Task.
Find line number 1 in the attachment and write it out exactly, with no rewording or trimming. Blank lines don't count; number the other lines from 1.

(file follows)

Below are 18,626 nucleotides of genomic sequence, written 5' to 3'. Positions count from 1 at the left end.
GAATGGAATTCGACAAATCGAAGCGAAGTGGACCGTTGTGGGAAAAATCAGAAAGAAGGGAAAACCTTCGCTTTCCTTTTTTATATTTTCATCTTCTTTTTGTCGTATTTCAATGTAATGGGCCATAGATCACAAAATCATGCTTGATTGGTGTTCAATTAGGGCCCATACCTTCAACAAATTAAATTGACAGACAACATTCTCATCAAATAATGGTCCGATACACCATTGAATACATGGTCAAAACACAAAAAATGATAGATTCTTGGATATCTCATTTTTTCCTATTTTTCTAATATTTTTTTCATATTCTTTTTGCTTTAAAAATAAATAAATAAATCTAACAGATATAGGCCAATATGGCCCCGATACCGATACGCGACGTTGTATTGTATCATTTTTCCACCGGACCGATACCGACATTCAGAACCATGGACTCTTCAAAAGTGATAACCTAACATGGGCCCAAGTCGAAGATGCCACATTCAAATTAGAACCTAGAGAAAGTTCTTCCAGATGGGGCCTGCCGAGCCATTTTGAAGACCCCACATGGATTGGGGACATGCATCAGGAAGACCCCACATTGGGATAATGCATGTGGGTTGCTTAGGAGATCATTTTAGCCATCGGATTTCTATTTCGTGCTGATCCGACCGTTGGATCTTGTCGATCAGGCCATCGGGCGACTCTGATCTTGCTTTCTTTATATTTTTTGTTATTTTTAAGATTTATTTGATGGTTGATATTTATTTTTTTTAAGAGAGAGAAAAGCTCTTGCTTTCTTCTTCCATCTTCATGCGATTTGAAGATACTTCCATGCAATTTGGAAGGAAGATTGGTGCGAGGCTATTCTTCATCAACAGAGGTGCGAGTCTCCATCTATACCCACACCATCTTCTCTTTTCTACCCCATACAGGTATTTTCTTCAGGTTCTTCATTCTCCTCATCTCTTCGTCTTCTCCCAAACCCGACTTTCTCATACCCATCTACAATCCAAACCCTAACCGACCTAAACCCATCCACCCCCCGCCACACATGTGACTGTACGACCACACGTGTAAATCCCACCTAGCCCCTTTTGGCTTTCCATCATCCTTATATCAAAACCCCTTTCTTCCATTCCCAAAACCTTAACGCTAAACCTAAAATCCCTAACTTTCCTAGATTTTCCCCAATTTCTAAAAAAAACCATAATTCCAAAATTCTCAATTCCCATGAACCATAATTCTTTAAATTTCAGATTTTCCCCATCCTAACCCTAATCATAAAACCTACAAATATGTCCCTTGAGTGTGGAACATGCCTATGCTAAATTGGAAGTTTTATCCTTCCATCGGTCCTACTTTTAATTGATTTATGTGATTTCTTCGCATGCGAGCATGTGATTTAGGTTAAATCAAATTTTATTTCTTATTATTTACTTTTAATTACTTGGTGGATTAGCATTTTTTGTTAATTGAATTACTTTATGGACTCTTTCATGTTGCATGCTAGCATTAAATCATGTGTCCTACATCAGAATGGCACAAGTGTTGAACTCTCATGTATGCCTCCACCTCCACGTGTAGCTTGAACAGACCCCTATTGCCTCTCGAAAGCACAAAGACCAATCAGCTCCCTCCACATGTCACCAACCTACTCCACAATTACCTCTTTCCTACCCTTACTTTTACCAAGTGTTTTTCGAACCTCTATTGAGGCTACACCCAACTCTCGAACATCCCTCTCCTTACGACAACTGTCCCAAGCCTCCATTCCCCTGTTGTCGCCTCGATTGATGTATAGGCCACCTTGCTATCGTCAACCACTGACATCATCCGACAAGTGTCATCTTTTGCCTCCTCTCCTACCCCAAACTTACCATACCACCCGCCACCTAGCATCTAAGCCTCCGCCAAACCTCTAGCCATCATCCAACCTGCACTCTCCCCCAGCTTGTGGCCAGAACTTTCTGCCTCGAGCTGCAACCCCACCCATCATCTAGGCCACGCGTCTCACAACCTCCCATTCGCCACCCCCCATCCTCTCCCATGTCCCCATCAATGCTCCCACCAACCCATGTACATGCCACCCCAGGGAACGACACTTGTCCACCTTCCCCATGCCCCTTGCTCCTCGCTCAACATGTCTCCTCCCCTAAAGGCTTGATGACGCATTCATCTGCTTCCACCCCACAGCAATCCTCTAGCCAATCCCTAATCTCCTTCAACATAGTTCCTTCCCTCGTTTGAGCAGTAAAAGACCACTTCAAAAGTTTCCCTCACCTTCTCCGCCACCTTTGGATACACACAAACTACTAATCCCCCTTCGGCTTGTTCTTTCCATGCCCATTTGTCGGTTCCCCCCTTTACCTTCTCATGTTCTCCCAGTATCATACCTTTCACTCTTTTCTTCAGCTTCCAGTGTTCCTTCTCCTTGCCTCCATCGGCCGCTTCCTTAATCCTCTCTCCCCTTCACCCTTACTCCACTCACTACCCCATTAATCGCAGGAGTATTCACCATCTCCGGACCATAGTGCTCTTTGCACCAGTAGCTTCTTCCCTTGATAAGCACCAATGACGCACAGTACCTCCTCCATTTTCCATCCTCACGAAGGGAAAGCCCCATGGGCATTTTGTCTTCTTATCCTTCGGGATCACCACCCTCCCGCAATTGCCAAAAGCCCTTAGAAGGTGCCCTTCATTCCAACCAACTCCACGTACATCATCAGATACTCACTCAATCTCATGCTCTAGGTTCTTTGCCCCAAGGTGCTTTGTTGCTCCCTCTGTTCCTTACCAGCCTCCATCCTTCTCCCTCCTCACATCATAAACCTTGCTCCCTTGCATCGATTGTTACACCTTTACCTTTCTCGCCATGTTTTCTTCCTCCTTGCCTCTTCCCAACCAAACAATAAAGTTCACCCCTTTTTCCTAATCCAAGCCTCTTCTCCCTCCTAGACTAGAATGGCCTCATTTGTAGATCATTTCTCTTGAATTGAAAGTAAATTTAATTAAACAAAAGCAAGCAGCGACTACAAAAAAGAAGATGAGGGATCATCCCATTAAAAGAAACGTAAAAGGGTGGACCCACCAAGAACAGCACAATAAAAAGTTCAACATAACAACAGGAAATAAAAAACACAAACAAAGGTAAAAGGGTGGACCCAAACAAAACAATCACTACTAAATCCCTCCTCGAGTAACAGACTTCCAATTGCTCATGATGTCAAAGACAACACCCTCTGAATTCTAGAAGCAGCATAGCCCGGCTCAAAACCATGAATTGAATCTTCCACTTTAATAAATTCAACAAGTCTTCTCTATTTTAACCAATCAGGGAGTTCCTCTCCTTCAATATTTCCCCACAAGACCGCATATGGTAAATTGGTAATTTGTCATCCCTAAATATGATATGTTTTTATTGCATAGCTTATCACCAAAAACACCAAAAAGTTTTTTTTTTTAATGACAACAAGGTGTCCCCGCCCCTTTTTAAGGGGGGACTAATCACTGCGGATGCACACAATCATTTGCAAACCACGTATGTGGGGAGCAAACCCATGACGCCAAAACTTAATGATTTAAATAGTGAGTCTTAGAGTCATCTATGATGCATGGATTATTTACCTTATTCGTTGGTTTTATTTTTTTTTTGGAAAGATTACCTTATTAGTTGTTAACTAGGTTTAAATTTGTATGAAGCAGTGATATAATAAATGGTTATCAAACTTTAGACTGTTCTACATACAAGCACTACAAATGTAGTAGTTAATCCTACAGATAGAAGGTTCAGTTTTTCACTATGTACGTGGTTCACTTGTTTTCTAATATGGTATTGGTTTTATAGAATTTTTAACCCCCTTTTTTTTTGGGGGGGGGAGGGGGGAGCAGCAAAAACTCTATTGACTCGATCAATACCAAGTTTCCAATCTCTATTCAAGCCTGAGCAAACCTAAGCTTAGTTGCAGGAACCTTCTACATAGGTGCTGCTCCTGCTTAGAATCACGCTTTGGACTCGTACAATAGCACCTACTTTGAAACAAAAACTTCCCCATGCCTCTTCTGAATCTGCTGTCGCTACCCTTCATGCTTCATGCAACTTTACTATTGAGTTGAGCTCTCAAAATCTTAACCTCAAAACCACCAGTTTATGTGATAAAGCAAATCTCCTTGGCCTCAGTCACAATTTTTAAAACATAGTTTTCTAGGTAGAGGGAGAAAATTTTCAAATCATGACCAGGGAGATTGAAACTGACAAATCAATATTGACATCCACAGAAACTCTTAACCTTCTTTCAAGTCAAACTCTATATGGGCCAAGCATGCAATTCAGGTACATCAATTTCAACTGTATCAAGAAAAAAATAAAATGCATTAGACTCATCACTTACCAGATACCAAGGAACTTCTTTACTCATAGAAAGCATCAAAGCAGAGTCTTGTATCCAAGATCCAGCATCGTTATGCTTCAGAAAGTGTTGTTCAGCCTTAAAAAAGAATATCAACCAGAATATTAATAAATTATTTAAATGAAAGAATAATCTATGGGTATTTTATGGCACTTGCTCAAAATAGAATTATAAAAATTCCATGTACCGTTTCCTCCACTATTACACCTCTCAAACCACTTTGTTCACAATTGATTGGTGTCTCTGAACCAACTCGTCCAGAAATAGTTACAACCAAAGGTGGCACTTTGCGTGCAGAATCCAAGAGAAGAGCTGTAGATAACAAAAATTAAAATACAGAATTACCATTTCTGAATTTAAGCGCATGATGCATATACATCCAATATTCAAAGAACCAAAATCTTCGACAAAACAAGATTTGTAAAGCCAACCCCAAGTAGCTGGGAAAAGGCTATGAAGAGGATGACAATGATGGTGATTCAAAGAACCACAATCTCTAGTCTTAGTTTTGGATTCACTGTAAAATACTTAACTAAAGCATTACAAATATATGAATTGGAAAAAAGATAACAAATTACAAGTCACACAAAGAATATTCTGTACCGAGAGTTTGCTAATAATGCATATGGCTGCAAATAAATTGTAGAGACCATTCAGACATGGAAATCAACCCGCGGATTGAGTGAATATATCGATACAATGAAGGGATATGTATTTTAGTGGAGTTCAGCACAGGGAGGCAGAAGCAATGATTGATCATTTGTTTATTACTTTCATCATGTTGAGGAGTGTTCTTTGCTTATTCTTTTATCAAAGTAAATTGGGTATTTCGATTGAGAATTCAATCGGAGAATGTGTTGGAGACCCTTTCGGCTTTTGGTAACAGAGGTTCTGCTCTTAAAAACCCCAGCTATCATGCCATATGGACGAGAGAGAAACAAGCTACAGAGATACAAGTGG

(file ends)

Below are 18,626 nucleotides of genomic sequence, written 5' to 3'. Positions count from 1 at the left end.